• [...] work on the copy (you can use add, commit, push, ...) [...]
  • you can go back to "main": git checkout main
    • delete the new copy git branch -d f1
    • or accept your changes git merge f1
      • if "main" didn't change, no problems, the copy replace "main"
      • but if "main" changed, then you may have to manually pick which parts of the two copies you want in the new "main" (=resolving conflicts).

As a side note, when you have to resolve conflicts, the merge command's output will list what files need to be reviewed. In each file, you have the two different versions and need to delete the code you don't want to keep. Some software provides you an interface to do that quite easily such as PHPStorm, or any software made by JetBrains.

Merge image - GitGraph.js

Note: if you think main is better than "master" then don't forget to add that to your config git config --global init.defaultBranch main.


Good practices

Atomic commits: one commit means one change, such as adding one functionality. Do not make hundreds of changes in one commit, making it hard to find what you did. You can select the lines of a file you want to commit using git add -p file.

Short-Long description: you should make a short and a long description of your commits, like that

git commit -m "a short inline description

A long description, where I further describe
what I did
"

README.md: put a README in all of your projects, that is the start of a great adventure.

LICENSE: you may also put a LICENSE even if you don't want to put restrictions on your code, to protect yourself from complaints (MIT LICENSE is good for that, or The Unlicense). You should pick your license here.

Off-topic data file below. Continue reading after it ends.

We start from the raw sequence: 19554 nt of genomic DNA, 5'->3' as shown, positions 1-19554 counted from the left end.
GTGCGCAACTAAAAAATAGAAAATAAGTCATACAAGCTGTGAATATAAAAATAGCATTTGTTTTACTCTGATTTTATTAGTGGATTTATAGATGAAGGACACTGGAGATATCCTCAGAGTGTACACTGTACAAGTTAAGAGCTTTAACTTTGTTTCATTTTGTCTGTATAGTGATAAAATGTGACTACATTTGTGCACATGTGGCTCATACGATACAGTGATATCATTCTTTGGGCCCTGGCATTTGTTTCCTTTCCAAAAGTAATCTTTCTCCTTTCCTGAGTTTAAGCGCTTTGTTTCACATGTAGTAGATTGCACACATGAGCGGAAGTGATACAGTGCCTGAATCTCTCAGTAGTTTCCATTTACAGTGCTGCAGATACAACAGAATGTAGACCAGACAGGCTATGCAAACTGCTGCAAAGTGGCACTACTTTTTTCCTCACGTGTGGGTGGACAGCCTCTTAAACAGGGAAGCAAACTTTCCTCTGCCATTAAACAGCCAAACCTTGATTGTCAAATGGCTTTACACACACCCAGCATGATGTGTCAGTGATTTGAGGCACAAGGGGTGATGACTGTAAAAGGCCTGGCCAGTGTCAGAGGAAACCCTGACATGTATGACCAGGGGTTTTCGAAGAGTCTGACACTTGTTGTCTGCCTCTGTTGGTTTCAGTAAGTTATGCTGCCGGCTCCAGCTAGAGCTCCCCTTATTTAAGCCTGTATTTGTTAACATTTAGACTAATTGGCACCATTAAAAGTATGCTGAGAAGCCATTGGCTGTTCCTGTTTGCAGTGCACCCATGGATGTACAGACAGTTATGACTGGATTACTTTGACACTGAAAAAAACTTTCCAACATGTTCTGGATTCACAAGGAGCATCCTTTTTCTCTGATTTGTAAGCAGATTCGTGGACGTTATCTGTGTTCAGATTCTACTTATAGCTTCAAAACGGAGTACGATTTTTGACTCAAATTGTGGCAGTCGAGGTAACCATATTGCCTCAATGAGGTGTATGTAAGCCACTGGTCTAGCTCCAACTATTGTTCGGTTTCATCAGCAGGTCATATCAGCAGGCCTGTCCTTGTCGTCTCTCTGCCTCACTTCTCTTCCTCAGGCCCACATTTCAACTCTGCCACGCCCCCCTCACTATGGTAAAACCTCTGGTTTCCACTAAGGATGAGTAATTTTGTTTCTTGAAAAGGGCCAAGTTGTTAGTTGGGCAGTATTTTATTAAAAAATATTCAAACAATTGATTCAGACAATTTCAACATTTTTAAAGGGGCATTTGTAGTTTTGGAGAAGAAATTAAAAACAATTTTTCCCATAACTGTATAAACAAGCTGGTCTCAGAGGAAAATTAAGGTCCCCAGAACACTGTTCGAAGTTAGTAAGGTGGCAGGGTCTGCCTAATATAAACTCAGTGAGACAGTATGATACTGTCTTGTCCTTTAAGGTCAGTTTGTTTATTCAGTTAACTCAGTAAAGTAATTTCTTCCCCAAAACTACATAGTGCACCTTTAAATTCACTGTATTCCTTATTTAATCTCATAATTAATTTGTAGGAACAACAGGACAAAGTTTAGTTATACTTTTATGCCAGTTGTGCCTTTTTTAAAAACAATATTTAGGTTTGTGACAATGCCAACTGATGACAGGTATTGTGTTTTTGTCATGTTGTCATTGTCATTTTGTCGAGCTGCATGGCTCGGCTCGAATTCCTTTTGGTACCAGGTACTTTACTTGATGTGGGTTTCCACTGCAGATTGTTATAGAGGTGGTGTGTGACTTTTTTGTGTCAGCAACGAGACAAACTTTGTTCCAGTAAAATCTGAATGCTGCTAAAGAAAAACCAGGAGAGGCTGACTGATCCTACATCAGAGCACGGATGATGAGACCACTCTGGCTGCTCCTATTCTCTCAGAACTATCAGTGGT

.gitignore: you may not want to commit some files like high-churn ones or big files... Create a file called "gitignore" is a good practice, you can


Advanced concepts

Here are some functionalities that you can find on GitHub, but you may find things similar (if not exactly the same) on GitLab or Gogs.

Note: I'm putting a lot of files in a folder .github, because it makes my root folder cleaner, but you can put the files directly in your root folder (😐). You can also replace UPPER_CASE names with lowercase names. You can use docs instead of .github.

This page Working Open Workshop is summarizing with a lot of pictures (issues, forking a repository, pull requests, etc.).


Git master

You may, like me, hear about these commands, so I'm adding them here, but unfortunately, I didn't use even one of them yet 🙄

Instead of providing a SHA1, you may use one of these shortcuts

  • HEAD: the last commit
  • @: the last commit
  • HEAD^: the commit before HEAD (not working well on Windows)
  • HEAD^n: the n-th commit before HEAD (not working well on Windows)
  • HEAD~n: the n-th commit before HEAD (same as ^)
  • SHA1: either the sort SHA1 such as 54b01d4a or the whole SHA1
  • HEAD@{two month ago}: the closed commit that we made after a date (you may add "" on Windows)
  • HEAD@{2021-05-05}: the closest commit after a date (YYYY-MM-DD) (you may add "" on Windows)
  • origin/master@{two month ago}: same as before, but we can add a branch

Fancy notes

Memorize - card


Cheatsheet

You may look at these cheat sheets


Sources